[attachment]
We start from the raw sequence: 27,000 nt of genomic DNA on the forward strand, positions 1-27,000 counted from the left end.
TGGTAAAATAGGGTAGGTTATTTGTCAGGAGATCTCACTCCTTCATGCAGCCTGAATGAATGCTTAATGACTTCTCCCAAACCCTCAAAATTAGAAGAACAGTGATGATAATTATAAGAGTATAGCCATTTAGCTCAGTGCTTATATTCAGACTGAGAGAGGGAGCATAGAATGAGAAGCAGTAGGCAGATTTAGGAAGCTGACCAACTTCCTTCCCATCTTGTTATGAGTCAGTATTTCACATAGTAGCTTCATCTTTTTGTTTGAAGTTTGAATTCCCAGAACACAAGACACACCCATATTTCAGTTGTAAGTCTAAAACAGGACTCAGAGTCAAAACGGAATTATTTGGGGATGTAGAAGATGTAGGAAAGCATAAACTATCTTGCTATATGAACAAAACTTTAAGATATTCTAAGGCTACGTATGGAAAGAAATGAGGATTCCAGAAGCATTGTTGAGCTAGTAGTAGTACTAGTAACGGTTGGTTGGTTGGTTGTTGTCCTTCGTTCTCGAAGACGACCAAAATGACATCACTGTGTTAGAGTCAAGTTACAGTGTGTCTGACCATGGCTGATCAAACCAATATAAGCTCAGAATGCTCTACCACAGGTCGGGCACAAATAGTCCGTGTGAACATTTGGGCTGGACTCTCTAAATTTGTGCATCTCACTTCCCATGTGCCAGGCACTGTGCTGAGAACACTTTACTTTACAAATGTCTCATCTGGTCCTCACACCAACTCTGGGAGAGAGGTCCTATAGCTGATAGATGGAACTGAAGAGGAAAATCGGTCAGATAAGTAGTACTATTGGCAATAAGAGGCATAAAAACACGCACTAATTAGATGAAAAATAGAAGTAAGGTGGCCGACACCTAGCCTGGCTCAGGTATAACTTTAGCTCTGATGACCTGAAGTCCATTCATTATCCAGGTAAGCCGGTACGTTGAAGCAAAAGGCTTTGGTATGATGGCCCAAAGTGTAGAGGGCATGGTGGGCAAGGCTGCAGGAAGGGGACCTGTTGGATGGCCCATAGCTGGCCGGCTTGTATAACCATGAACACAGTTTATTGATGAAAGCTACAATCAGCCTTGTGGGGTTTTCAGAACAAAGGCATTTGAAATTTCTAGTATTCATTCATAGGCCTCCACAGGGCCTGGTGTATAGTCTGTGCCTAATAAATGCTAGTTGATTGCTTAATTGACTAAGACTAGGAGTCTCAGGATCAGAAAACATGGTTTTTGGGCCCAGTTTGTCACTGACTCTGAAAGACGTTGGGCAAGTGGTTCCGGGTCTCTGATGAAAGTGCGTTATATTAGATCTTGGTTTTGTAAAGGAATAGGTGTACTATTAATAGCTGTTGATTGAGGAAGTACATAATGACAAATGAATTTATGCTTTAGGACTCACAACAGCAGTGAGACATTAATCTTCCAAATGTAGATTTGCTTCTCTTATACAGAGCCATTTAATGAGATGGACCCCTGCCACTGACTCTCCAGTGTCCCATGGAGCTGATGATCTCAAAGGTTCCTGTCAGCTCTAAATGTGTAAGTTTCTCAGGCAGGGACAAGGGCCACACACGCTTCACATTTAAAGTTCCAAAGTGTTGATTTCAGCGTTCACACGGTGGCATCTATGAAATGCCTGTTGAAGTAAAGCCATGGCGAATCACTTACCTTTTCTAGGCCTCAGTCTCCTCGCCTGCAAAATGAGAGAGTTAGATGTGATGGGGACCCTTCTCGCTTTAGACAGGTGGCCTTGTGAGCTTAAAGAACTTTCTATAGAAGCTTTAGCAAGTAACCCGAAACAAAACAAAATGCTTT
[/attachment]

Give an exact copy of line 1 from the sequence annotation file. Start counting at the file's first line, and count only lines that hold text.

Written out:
We start from the raw sequence: 27,000 nt of genomic DNA on the forward strand, positions 1-27,000 counted from the left end.